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Friday, September 6, 2013

Inexpensive Solutions To Home Fermentation

We love Kefir at our house! My kids have grown up with milk kefir and they would have it morning, noon and night if it was up to them!
But because I have been off Dairy since earlier this year, I branched out into Water Kefir a while back, as I still wanted to get all those good probiotics! And we have totally fallen in love with Water Kefir!
We all love it and we love experimenting with different flavors, different stages of fizziness, etc.
We generally have our Water Kefir in the evenings with dinner and the kids have become quite the connoisseurs, judging every new flavor as to it’s fizziness, ripeness, overall flavor profile and if we should have it again!
So, after a while of doing water kefir, I started looking into other home fermenting, especially with all the fruit and vegetable abundance summer brings with it!

{From left to right: Water Kefir Lemonade, Grape Water Kefir and in the back in the large bottle is some Blueberry Water Kefir. Then a half gallon jar of Water Kefir in the process of fermenting, two jars of fermenting peppers and other vegetables and a jar of lacto-fermented sauerkraut!}

The internet is full of fermenting recipes, ideas, descriptions of the benefits and last but by no means least, gadgets and contraptions that aid you in proper fermenting. All 0f it of course costs quite a bit of money, which I was not prepared to spend.
When you first start playing with it, you can do it with just regular mason jars, but once you do it on a regular basis, it really helps to have the proper equipment!
So, I went about rigging up my own!
It’s not all that hard. Since I use Mason Jars for just about anything anyway, I am of course using them for fermenting too.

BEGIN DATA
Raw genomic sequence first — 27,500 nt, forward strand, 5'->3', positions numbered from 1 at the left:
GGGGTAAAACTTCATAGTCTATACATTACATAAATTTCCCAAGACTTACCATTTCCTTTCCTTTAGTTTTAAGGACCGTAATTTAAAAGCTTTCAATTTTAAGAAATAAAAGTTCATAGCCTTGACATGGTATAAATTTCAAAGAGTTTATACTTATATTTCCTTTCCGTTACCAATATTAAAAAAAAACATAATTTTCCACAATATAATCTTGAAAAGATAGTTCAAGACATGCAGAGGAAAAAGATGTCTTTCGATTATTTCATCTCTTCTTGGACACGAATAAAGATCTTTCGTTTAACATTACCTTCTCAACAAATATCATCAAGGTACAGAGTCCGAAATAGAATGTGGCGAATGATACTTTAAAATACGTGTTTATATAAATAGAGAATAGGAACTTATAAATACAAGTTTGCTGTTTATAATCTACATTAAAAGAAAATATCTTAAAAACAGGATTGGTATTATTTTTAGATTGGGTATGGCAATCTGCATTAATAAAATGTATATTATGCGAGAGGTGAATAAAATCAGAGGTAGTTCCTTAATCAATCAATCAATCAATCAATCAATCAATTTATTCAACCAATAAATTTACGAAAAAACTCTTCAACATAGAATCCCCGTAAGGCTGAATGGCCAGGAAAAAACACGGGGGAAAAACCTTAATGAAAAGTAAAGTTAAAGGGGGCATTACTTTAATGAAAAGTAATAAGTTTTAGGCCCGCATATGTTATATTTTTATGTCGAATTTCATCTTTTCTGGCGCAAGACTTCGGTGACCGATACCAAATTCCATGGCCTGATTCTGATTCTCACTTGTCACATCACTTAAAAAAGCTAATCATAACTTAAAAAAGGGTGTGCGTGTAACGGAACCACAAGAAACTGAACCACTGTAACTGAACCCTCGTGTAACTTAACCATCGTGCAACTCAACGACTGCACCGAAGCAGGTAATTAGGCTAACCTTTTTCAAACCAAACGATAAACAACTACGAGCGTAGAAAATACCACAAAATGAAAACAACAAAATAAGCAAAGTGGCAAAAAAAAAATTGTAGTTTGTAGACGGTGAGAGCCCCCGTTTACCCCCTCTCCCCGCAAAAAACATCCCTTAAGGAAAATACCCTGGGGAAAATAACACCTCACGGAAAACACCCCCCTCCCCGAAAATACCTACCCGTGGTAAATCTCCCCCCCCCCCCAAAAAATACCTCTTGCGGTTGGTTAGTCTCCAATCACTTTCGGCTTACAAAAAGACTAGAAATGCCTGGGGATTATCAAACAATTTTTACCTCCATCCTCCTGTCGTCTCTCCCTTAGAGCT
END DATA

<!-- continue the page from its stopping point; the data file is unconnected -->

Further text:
The caps I am about to show you how to make rather quickly and inexpensively, run from $10 to almost double that on the internet and are basically exactly the same.
For my initial set-up I used what I already had on hand. Note that there should be no metal touching fermented food or drinks, so please always choose glass or BPA free plastic lids!

You will need Plastic Lids for Mason Jars or Tattler Lids (make sure they fit your jars - wide mouth or regular,) a 3-piece Airlock, 1/2 inch rubber grommet and a rubber gasket. Unless you’re using the Tattler lids, then you don’t need a gasket as that is already provided. You do however need one of the metal rings that come with a mason jar to tighten the finished lid down.
Since the  plastic lids for the mason jars are rather leaky and not air tight at all, we need to trim the rubber gasket so it fits inside the lid and seals it.
You only need to cut a few millimeters off around the outside, which is easily done with a pair of scissors.

Next you need to use a 1/2 inch spade bit and drill a hole in the middle of your lid.
Once you drilled your hole, place the rubber grommet in the hole and adjust so it sits properly. Next insert the airlock and fit the trimmed rubber gasket - and you’re done!

To use your airlock lid, pull off the little lid off the 3-piece airlock and fill it about 1/3 full of water. Place the lid back on and screw the entire lid on your fermenting jar.

For the Tattler Lids, you do the same thing as above and then tighten down the lid insert with the metal ring provided with your mason jar!

I usually use this lid for my first ferment with the water kefir grains.

Then I remove the floating raisins* (I keep them in a little container in the freezer and use them as probiotic, pre-soaked raisins in baking and smoothies,) strain out the kefir grains and the lemon (I squeeze the juice into the finished water kefir and use the rind like I would any other organic lemon rind.) 
*The raisins are there to feed the kefir grains as well as a good indicator as to when the kefir is done with the first ferment, as they all float to the top (and stay on top) when it’s ready! During fermenting time you often see some being pushed up to the top by the bubbles, but they sink back down to the bottom. Until it’s ready, then they stay on top!